Brought underground and aided by the District 13 rebels – led by President Alma Coin (Moore) – Katniss is asked to serve as the face of the growing revolt against President Snow and his tyranny over Panem. However, getting the young-rebel on board is not easy, as Katniss – whose beloved home district was levelled by Snow’s bombers in the previous instalment – is still trying to overcome the loss of her fellow District 12 champion, Peeta Mellark (Hutcherson), who has now become a prisoner of the Capitol.
Desperate to bring Peeta back to safety, Katniss soon agrees to become the ‘Mockingjay’ and operate as a symbol of hope and resistance for the people of Panem.
Just like Harry Potter and Twilight – other similarly structured franchises that have split the big finale into two or three parts – Mockingjay Part 1 feels abrupt. Granted, it’s unfair to judge a two-part film as, essentially, one arc is running through both, but a film released on its own can only be watched on its own and this first part spends its two-hour-plus running time setting up the pieces of the puzzle and building up the story with no payoff.
This is somewhat remedied by returning director Francis Lawrence’s focus on big battle scenes, though once again, there’s no real payoff, no punch-line.
One thing that won’t be put into question is another engaging, emotional and an overall solid performance from Oscar-winning actress, Jennifer Lawrence, who manages to keep the story kicking, regardless of its awkward pacing. Other returning faces, which included Hoffman, Harrelson, Hutcherson and Banks, are all equally reliable and, as the determined President Snow, Sutherland is once again a strong and a dependable villain.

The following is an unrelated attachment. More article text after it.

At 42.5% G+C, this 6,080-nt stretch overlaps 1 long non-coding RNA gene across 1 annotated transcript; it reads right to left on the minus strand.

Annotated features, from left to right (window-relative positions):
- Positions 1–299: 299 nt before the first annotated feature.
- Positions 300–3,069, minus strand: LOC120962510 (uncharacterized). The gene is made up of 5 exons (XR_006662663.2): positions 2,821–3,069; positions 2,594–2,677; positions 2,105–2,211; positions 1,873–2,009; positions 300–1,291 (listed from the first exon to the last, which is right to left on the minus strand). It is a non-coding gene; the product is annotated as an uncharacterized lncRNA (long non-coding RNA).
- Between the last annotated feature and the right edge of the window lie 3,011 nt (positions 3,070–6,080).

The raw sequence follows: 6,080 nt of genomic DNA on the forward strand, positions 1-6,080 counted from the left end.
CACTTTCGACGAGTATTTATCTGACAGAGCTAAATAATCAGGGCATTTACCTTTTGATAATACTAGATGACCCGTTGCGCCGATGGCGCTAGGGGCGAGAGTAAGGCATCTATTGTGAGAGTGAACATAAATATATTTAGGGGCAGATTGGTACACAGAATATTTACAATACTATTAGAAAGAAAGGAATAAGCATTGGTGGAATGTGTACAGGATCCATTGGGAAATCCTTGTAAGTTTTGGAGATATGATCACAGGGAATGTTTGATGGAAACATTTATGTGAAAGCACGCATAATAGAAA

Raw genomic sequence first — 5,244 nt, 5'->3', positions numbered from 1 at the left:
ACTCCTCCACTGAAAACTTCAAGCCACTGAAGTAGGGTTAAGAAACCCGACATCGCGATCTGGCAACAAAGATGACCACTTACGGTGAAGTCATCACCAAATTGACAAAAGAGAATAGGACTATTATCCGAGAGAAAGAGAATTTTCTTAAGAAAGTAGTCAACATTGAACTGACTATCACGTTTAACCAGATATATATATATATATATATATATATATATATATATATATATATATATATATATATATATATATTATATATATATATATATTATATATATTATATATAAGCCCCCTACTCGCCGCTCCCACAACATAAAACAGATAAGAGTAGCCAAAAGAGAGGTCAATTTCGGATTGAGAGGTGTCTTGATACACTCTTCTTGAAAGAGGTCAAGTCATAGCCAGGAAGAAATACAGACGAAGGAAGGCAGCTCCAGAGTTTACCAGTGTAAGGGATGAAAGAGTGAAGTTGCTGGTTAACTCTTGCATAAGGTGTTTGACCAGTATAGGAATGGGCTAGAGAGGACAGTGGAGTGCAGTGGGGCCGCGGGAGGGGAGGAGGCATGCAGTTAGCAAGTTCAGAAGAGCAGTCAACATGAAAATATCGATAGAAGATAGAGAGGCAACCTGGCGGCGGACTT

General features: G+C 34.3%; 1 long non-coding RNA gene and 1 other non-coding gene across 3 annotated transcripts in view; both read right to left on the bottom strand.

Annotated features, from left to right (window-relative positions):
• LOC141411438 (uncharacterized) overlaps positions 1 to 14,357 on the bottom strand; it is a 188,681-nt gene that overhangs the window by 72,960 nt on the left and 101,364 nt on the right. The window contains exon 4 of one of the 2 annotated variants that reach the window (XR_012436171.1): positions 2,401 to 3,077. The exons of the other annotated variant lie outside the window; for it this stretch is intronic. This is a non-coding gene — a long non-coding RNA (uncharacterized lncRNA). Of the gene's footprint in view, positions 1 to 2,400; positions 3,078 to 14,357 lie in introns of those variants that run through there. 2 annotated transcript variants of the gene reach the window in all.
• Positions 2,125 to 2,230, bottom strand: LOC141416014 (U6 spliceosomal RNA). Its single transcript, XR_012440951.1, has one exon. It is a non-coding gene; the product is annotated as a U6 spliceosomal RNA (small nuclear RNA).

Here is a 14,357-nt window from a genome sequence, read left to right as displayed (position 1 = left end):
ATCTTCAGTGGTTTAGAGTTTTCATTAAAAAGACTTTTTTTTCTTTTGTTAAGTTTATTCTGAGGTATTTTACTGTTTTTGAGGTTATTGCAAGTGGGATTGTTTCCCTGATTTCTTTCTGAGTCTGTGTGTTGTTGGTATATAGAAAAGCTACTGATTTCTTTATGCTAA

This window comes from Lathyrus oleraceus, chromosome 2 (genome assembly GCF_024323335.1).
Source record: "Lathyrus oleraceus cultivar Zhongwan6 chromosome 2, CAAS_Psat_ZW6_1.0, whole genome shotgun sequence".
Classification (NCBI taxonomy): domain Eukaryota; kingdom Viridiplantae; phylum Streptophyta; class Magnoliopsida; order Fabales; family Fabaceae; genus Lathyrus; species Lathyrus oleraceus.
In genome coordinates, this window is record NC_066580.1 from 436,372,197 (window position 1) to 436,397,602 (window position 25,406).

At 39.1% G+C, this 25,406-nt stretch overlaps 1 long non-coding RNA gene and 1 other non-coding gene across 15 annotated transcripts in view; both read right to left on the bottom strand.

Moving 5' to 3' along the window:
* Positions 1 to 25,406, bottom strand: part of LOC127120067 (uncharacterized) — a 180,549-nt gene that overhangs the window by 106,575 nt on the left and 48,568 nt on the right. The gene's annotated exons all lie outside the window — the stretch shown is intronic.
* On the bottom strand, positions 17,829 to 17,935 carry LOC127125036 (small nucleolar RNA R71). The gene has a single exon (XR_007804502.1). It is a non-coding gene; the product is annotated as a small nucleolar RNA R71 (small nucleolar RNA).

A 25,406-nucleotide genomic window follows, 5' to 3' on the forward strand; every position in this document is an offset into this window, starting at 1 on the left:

Given the reasonable star-power behind it, much was expected of The Angriest Man in Brooklyn – loosely adapted from a relatively unknown film titled, The 92 Minutes of Mr. Baum.
Directed by Phil Alden Robinson – see Sum of All Fears – and written by Daniel Taplitz, the film is centred on Henry Altmann (Williams); a crabby family man and a real-estate broker who’s prone to raging outbursts which sadly, have resulted in estranged relationships with his wife, Bette (Leo) and son, Tommy (Linklater).
After a series of medical tests and examinations, Henry soon meets Dr. Sharon Gill (Kunis); a seemingly worn-out doctor who informs him that he has suffered an aneurism. She adds fire to the fuel by telling her unstable patient that he only has ninety-two minutes to live.
Henry rushes out of the hospital and quickly hits the road of redemption. In an attempt to mend broken relationships with Bette, his son, Tommy, and brother, Aaron (Dinklage), Henry needs to hurry before it is too late.
Undecided on what it wants to say, The Angriest Man in Brooklyn is probably one of the most bewildering and cringe-inducing films of the year. Lost and with little structure behind its premise, the film – just like its main character – spirals out of control pretty quickly and one too many ideas, stories and subplots are thrown into the mix, without ever giving it enough room or time to explore them.
Nonetheless, watching Williams in action is always interesting, no matter how crazy and the late Oscar-winner is once again given free reign and even though, he does go a little overboard with the theatrics at times.
Draining, lazy and painfully sloppy, The Angriest Man in Brooklyn is likely to throw viewers into fits of rage, too. An understandable reaction to sitting through eighty-three minutes of nonsensical and unfunny blabber.